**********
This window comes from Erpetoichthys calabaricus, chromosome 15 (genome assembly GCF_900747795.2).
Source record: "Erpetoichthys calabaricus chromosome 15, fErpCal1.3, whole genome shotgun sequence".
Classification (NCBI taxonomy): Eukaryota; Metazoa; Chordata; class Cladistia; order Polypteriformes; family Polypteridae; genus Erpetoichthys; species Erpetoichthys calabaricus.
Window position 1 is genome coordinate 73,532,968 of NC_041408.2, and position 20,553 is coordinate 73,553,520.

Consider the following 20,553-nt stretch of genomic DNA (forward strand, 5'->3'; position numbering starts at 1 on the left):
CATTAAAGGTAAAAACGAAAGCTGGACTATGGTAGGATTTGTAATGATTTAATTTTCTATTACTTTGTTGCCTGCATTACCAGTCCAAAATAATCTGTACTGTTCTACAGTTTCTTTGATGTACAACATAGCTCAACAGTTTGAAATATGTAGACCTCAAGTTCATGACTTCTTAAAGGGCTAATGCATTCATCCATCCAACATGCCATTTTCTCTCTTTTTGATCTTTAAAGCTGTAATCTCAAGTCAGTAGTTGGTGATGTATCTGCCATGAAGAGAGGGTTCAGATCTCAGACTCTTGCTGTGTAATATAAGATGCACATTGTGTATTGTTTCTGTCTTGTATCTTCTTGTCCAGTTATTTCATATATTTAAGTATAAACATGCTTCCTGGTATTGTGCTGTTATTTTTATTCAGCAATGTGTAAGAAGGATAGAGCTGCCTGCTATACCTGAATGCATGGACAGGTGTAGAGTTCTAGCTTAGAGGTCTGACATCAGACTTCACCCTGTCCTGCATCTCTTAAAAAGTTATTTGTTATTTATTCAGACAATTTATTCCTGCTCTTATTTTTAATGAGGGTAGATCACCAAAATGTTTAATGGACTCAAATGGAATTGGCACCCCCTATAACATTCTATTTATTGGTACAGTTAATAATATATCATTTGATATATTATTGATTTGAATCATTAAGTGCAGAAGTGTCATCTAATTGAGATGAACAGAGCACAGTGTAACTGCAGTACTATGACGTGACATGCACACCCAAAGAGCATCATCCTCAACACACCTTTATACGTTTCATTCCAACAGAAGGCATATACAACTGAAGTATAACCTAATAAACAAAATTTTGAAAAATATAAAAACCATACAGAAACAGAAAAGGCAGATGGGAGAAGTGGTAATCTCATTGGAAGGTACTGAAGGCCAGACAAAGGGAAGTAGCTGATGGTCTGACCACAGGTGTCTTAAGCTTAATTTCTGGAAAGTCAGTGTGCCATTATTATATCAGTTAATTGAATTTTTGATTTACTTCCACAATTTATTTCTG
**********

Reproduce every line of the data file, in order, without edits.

This window comes from Erpetoichthys calabaricus, chromosome 15 (genome assembly GCF_900747795.2).
Source record: "Erpetoichthys calabaricus chromosome 15, fErpCal1.3, whole genome shotgun sequence".
Classification (NCBI taxonomy): Eukaryota; Metazoa; Chordata; class Cladistia; order Polypteriformes; family Polypteridae; genus Erpetoichthys; species Erpetoichthys calabaricus.
Window position 1 is genome coordinate 73,532,968 of NC_041408.2, and position 20,553 is coordinate 73,553,520.

Consider the following 20,553-nt stretch of genomic DNA (forward strand, 5'->3'; position numbering starts at 1 on the left):
CATTAAAGGTAAAAACGAAAGCTGGACTATGGTAGGATTTGTAATGATTTAATTTTCTATTACTTTGTTGCCTGCATTACCAGTCCAAAATAATCTGTACTGTTCTACAGTTTCTTTGATGTACAACATAGCTCAACAGTTTGAAATATGTAGACCTCAAGTTCATGACTTCTTAAAGGGCTAATGCATTCATCCATCCAACATGCCATTTTCTCTCTTTTTGATCTTTAAAGCTGTAATCTCAAGTCAGTAGTTGGTGATGTATCTGCCATGAAGAGAGGGTTCAGATCTCAGACTCTTGCTGTGTAATATAAGATGCACATTGTGTATTGTTTCTGTCTTGTATCTTCTTGTCCAGTTATTTCATATATTTAAGTATAAACATGCTTCCTGGTATTGTGCTGTTATTTTTATTCAGCAATGTGTAAGAAGGATAGAGCTGCCTGCTATACCTGAATGCATGGACAGGTGTAGAGTTCTAGCTTAGAGGTCTGACATCAGACTTCACCCTGTCCTGCATCTCTTAAAAAGTTATTTGTTATTTATTCAGACAATTTATTCCTGCTCTTATTTTTAATGAGGGTAGATCACCAAAATGTTTAATGGACTCAAATGGAATTGGCACCCCCTATAACATTCTATTTATTGGTACAGTTAATAATATATCATTTGATATATTATTGATTTGAATCATTAAGTGCAGAAGTGTCATCTAATTGAGATGAACAGAGCACAGTGTAACTGCAGTACTATGACGTGACATGCACACCCAAAGAGCATCATCCTCAACACACCTTTATACGTTTCATTCCAACAGAAGGCATATACAACTGAAGTATAACCTAATAAACAAAATTTTGAAAAATATAAAAACCATACAGAAACAGAAAAGGCAGATGGGAGAAGTGGTAATCTCATTGGAAGGTACTGAAGGCCAGACAAAGGGAAGTAGCTGATGGTCTGACCACAGGTGTCTTAAGCTTAATTTCTGGAAAGTCAGTGTGCCATTATTATATCAGTTAATTGAATTTTTGATTTACTTCCACAATTTATTTCTG